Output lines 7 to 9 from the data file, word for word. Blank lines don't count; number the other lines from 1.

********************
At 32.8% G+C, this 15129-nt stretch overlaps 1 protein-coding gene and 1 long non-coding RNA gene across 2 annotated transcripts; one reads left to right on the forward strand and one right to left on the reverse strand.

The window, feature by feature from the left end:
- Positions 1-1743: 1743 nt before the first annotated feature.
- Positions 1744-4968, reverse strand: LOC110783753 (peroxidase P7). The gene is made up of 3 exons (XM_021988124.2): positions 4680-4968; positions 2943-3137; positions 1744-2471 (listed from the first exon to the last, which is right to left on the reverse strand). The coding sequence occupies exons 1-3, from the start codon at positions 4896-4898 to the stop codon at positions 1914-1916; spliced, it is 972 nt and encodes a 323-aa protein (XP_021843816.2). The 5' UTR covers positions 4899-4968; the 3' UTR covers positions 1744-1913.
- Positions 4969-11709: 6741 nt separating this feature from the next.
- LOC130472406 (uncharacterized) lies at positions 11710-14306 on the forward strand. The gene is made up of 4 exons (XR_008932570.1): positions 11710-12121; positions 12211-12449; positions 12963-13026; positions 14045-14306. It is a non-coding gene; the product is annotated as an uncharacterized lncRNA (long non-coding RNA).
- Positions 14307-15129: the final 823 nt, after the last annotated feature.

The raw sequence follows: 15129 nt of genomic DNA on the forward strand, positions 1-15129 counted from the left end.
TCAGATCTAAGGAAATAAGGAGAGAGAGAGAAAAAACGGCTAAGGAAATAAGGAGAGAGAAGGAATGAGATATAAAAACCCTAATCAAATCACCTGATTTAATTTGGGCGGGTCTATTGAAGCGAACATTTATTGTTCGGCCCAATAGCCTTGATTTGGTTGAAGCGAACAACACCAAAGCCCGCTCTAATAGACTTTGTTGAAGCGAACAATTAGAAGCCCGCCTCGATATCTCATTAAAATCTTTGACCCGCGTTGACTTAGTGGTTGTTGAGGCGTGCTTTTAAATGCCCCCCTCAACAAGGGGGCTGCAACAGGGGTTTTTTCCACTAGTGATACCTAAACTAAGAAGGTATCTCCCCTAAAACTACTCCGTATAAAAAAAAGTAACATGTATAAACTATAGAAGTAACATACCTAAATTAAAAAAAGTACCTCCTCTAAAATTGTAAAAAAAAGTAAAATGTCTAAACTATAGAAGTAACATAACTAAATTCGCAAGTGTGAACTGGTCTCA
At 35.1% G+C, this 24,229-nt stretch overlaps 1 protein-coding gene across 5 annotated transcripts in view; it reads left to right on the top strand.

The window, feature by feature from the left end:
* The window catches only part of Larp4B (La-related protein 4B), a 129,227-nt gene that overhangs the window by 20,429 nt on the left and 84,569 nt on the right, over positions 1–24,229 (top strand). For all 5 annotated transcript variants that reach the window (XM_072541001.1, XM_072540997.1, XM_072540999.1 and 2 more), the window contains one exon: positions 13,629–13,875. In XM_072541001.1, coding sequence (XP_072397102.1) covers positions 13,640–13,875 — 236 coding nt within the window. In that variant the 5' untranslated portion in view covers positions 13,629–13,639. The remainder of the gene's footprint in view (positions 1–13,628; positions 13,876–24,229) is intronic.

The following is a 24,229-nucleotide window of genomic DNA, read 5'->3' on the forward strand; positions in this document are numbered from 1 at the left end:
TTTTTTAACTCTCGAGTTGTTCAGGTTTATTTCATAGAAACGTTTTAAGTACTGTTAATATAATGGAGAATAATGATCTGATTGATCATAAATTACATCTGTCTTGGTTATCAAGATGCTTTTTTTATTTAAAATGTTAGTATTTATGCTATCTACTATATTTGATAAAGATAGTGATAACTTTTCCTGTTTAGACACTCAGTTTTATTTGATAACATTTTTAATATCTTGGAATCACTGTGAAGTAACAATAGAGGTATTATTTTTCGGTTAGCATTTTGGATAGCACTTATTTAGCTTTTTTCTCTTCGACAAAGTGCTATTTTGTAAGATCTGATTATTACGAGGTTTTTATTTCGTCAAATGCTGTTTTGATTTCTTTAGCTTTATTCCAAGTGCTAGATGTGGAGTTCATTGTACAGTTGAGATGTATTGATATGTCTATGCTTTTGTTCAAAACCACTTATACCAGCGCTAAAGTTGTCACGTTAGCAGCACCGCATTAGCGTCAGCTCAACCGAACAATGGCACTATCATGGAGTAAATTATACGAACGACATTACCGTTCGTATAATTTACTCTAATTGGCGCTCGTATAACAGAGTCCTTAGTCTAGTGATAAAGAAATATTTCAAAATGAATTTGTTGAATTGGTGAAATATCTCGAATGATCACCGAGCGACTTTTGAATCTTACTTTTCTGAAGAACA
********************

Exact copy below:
- Positions 14307-15129: the final 823 nt, after the last annotated feature.

The raw sequence follows: 15129 nt of genomic DNA on the forward strand, positions 1-15129 counted from the left end.
TCAGATCTAAGGAAATAAGGAGAGAGAGAGAAAAAACGGCTAAGGAAATAAGGAGAGAGAAGGAATGAGATATAAAAACCCTAATCAAATCACCTGATTTAATTTGGGCGGGTCTATTGAAGCGAACATTTATTGTTCGGCCCAATAGCCTTGATTTGGTTGAAGCGAACAACACCAAAGCCCGCTCTAATAGACTTTGTTGAAGCGAACAATTAGAAGCCCGCCTCGATATCTCATTAAAATCTTTGACCCGCGTTGACTTAGTGGTTGTTGAGGCGTGCTTTTAAATGCCCCCCTCAACAAGGGGGCTGCAACAGGGGTTTTTTCCACTAGTGATACCTAAACTAAGAAGGTATCTCCCCTAAAACTACTCCGTATAAAAAAAAGTAACATGTATAAACTATAGAAGTAACATACCTAAATTAAAAAAAGTACCTCCTCTAAAATTGTAAAAAAAAGTAAAATGTCTAAACTATAGAAGTAACATAACTAAATTCGCAAGTGTGAACTGGTCTCA